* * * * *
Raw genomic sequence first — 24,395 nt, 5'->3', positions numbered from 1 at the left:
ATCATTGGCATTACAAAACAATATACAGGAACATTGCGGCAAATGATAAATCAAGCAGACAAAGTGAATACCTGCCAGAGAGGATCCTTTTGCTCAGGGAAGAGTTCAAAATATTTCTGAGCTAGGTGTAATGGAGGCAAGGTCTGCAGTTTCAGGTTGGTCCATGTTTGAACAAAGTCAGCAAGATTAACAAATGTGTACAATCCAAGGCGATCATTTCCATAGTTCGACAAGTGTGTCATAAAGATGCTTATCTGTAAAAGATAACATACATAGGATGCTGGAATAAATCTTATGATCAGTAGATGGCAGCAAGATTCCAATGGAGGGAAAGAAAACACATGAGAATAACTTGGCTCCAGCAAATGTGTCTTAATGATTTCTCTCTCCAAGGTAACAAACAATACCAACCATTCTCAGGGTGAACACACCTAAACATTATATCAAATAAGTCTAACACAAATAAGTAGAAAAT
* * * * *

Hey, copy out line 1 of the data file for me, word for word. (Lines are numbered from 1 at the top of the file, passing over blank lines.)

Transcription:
Raw genomic sequence first — 24,395 nt, 5'->3', positions numbered from 1 at the left: